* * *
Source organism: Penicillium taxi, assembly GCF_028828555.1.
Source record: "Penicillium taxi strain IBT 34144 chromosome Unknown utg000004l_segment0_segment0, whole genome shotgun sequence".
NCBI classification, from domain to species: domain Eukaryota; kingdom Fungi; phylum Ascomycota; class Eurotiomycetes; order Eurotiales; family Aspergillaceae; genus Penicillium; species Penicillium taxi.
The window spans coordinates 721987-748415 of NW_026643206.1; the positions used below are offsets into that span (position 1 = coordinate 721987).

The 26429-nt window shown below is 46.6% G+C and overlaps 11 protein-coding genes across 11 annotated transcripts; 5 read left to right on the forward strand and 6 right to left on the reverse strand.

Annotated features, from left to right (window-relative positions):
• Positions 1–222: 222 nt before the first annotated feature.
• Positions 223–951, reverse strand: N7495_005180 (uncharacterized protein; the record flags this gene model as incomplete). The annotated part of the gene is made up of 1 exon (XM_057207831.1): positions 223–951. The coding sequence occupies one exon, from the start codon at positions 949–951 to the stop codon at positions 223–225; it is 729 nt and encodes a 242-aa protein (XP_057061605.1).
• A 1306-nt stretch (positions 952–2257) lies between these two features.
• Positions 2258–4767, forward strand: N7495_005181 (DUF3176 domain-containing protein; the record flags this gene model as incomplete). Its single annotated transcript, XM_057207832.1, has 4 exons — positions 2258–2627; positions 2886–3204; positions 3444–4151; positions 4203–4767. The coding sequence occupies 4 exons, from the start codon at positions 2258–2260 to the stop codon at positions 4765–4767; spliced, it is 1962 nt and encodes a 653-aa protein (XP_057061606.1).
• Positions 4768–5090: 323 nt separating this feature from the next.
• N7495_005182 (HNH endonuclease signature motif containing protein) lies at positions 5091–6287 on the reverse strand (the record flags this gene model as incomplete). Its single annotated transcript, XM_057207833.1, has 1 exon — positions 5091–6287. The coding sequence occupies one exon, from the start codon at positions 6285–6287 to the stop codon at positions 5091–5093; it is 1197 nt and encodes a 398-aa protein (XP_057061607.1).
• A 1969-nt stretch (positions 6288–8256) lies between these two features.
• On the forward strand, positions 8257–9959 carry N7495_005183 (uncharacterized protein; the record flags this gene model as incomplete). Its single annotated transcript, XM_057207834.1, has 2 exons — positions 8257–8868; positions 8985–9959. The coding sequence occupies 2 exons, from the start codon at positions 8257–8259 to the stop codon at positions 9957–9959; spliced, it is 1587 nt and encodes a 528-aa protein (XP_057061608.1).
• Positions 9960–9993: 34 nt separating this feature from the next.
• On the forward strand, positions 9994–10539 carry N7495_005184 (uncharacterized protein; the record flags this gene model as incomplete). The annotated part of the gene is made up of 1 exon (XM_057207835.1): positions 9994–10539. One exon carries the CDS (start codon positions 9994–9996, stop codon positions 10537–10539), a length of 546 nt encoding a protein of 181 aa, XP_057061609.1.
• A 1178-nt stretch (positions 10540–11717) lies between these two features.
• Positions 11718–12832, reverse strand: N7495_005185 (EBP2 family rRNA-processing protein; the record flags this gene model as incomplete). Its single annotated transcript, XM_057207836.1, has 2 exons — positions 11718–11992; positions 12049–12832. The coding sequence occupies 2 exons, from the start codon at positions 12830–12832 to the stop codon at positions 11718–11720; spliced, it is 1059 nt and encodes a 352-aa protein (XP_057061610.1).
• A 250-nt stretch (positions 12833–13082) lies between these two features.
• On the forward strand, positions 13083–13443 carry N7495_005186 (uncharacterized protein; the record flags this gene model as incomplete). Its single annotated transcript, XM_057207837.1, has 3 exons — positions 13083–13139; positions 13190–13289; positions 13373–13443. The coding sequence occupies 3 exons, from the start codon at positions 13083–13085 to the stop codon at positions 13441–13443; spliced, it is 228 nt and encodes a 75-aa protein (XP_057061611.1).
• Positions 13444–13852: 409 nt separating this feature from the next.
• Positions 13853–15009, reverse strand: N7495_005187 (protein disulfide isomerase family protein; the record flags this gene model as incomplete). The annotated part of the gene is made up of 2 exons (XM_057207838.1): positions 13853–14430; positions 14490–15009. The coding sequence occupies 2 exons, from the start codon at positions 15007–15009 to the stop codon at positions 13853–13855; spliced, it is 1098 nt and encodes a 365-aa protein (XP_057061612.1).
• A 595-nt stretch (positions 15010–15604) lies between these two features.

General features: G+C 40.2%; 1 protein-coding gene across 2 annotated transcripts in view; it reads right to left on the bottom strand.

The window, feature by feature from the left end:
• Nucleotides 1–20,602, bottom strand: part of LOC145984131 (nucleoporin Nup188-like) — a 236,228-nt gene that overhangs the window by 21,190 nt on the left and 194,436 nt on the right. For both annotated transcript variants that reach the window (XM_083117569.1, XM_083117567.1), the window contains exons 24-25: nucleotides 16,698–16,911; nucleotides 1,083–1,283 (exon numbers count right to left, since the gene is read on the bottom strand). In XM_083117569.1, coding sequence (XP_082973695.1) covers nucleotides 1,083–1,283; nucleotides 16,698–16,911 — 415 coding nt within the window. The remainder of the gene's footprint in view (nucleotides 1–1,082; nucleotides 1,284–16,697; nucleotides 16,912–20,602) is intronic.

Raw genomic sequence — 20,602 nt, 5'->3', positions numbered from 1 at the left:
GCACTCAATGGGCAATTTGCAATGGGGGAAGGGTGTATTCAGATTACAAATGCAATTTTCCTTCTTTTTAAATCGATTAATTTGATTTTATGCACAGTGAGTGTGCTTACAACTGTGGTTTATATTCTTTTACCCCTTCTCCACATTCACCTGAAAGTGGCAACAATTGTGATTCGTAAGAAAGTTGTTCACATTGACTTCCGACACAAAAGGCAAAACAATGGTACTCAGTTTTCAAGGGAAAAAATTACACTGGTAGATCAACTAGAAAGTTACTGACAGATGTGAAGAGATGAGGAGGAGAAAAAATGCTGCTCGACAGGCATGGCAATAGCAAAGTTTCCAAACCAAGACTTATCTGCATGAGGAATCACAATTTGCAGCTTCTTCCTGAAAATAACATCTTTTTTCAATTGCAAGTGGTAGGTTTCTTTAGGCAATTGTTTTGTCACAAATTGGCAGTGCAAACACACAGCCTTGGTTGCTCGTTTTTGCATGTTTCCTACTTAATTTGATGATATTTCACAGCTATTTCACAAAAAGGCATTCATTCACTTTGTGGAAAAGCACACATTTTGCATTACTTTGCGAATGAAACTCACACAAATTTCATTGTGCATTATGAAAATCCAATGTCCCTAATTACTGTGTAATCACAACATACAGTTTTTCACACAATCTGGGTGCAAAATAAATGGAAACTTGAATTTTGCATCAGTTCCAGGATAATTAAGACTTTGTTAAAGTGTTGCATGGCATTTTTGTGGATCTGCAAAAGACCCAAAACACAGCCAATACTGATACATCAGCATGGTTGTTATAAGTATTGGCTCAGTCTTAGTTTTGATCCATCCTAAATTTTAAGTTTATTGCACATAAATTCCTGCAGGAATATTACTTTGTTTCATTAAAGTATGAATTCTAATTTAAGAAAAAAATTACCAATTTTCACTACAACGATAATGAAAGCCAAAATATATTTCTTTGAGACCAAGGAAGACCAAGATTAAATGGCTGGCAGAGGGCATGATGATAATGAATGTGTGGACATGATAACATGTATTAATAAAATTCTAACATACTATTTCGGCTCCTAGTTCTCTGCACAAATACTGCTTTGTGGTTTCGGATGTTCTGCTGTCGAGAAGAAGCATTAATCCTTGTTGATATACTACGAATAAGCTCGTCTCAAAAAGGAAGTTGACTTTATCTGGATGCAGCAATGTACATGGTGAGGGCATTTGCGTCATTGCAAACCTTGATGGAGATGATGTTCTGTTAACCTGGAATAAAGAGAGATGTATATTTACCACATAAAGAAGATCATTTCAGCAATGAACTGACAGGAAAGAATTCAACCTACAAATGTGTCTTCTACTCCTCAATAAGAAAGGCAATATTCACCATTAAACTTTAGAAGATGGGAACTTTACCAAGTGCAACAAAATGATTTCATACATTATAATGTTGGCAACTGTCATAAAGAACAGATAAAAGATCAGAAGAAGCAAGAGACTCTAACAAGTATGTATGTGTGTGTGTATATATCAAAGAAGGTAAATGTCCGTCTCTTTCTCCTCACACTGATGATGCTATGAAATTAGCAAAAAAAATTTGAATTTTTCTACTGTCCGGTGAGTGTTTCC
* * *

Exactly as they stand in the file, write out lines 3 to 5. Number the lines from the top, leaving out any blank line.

NCBI classification, from domain to species: domain Eukaryota; kingdom Fungi; phylum Ascomycota; class Eurotiomycetes; order Eurotiales; family Aspergillaceae; genus Penicillium; species Penicillium taxi.
The window spans coordinates 721987-748415 of NW_026643206.1; the positions used below are offsets into that span (position 1 = coordinate 721987).

The 26429-nt window shown below is 46.6% G+C and overlaps 11 protein-coding genes across 11 annotated transcripts; 5 read left to right on the forward strand and 6 right to left on the reverse strand.